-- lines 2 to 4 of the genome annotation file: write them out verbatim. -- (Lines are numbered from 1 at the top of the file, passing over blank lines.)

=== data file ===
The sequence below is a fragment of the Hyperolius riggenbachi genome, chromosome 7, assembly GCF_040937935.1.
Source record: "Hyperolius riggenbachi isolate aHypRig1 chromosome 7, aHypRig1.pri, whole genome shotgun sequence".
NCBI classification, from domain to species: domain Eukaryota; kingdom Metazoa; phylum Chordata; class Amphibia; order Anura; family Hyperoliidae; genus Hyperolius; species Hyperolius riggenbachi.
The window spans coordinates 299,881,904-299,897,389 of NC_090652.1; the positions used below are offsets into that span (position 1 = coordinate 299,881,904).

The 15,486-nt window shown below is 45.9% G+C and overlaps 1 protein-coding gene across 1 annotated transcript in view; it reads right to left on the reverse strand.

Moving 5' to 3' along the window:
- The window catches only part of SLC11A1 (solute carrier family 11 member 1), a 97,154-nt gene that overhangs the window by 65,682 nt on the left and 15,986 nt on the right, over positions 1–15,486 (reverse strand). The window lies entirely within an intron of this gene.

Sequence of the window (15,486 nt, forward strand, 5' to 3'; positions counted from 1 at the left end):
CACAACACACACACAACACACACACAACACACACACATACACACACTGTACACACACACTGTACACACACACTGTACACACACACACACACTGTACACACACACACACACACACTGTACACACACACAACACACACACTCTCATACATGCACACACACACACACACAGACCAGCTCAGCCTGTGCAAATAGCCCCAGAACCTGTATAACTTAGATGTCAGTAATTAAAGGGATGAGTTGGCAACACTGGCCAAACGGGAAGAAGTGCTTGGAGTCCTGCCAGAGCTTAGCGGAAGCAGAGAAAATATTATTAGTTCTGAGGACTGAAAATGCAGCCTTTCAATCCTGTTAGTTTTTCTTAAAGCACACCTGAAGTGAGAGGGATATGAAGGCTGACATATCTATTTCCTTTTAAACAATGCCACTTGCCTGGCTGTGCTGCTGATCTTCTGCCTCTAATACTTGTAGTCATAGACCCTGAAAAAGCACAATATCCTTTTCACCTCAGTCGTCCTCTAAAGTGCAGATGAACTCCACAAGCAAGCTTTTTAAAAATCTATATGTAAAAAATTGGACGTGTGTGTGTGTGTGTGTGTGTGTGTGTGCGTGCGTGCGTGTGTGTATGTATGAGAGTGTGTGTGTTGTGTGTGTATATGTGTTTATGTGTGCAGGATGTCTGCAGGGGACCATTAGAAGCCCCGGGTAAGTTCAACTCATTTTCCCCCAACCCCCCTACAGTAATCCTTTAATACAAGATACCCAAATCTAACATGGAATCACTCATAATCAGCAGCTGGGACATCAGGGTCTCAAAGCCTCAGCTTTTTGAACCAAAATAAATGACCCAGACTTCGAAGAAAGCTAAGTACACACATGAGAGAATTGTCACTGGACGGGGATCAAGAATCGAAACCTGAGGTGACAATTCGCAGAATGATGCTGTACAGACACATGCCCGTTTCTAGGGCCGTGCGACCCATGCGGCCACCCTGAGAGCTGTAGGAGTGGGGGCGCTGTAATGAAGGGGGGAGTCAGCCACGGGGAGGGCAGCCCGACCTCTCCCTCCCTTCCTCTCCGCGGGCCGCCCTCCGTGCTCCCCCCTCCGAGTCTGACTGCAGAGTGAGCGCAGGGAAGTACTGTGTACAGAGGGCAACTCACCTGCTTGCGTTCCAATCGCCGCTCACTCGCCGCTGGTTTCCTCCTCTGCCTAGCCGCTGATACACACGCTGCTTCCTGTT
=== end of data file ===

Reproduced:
Source record: "Hyperolius riggenbachi isolate aHypRig1 chromosome 7, aHypRig1.pri, whole genome shotgun sequence".
NCBI classification, from domain to species: domain Eukaryota; kingdom Metazoa; phylum Chordata; class Amphibia; order Anura; family Hyperoliidae; genus Hyperolius; species Hyperolius riggenbachi.
The window spans coordinates 299,881,904-299,897,389 of NC_090652.1; the positions used below are offsets into that span (position 1 = coordinate 299,881,904).